Tuesday, March 19, 2013

Could obesity rates be even worse than expected?

The rise of obesity rates is now being called an epidemic, in particular in Anglo-Saxon countries. The fact that such a large portion of the population is now considered obese is quite alarming, considering that this was minimal a generation ago, and that the proportion of obese children is even in the double digits in some countries is mind boggling. Could it be even worse?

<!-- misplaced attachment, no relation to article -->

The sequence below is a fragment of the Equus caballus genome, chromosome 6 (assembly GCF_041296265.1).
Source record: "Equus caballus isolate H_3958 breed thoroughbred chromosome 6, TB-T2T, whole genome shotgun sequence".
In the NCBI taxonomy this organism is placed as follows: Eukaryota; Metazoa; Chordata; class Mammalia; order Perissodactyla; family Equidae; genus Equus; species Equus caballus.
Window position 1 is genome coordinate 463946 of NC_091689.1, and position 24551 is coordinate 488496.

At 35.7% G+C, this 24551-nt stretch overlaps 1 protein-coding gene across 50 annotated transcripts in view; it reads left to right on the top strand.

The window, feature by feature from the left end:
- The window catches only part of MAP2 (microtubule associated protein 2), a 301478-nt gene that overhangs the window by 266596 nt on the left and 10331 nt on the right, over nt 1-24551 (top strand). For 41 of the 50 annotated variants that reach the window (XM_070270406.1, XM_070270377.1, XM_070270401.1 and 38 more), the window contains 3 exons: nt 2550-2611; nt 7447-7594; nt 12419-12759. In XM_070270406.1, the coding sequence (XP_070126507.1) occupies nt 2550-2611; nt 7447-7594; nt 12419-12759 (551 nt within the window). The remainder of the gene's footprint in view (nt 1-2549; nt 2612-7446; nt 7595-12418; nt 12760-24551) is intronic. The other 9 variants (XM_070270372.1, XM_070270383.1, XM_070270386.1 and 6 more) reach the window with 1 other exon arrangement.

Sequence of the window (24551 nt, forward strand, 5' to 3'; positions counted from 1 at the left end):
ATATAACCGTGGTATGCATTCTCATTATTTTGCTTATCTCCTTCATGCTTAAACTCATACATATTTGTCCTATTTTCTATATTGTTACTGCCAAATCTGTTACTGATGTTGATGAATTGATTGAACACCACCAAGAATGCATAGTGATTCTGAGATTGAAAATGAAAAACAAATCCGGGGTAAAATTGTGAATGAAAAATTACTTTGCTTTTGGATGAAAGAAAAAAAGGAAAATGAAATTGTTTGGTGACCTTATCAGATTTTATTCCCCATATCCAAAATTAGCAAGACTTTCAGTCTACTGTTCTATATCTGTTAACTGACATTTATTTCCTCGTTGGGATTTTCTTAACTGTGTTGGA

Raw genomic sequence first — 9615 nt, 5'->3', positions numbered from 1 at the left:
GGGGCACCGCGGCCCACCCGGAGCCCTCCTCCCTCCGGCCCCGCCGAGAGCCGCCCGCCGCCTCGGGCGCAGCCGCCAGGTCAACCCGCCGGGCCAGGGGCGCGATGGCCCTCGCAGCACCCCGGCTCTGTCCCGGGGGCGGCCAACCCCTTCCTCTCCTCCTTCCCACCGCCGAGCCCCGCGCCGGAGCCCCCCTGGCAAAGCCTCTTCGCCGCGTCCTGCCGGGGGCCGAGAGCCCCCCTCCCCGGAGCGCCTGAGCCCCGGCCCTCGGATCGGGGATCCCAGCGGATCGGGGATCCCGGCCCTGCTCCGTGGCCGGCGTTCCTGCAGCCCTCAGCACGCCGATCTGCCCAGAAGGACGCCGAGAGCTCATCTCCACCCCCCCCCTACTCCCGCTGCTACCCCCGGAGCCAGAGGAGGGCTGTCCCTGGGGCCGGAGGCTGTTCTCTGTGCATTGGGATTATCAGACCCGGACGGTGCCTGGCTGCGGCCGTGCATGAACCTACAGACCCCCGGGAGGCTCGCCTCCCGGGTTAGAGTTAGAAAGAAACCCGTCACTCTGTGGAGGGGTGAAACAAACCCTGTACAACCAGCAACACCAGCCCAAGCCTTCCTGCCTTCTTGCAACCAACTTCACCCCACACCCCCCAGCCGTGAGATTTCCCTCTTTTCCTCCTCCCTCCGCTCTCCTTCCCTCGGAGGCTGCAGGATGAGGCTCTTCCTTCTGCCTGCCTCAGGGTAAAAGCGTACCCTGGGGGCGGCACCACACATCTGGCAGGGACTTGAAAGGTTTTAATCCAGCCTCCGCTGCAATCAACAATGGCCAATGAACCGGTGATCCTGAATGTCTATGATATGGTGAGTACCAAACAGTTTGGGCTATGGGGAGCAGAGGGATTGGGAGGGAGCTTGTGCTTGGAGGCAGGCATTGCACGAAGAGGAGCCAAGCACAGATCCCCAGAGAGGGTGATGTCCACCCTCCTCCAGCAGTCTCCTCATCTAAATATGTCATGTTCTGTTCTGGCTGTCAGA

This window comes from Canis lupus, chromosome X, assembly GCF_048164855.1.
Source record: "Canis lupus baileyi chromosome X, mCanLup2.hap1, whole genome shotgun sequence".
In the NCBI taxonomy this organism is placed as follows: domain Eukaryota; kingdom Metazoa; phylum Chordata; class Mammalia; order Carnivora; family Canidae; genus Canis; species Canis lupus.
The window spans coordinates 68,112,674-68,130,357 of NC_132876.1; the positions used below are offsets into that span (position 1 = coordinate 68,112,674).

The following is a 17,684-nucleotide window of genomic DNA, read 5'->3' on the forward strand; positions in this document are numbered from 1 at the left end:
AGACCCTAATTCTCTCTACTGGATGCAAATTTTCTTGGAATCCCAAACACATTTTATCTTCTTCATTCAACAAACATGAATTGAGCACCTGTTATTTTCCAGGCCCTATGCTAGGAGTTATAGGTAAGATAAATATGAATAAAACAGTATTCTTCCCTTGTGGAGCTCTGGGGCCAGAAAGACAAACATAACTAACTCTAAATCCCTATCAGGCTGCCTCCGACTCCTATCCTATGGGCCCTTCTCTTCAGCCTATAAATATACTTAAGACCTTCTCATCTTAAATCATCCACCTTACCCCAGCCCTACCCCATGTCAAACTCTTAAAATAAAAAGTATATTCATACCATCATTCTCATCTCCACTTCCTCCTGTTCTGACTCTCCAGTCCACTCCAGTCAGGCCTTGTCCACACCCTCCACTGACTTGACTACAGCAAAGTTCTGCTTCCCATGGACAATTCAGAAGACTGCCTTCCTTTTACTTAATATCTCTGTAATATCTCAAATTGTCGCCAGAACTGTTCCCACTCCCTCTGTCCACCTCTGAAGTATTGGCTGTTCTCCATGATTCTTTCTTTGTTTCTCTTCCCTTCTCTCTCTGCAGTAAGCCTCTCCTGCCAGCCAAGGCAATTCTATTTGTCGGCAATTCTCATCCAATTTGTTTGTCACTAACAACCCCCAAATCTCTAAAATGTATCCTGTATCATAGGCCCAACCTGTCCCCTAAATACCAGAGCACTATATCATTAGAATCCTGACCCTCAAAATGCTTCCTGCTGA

Yes, according to David Madden who claims that most obesity statistics are based on self-reports for weight and height, from which the BMI (body-mass index) is calculated. Under current standards, a BMI of 30 is considered obese. He suggests that a threshold of as low as 26 should be used to account for the reporting bias in weight. As this bias seems to increase over time (at least in Ireland), the threshold could move down even further. Obviously, this bias will depend on the environment (local culture, context of survey, for example) and could make correct measurement very uncertain. I guess the best way is to actually measure people. One should look into that.

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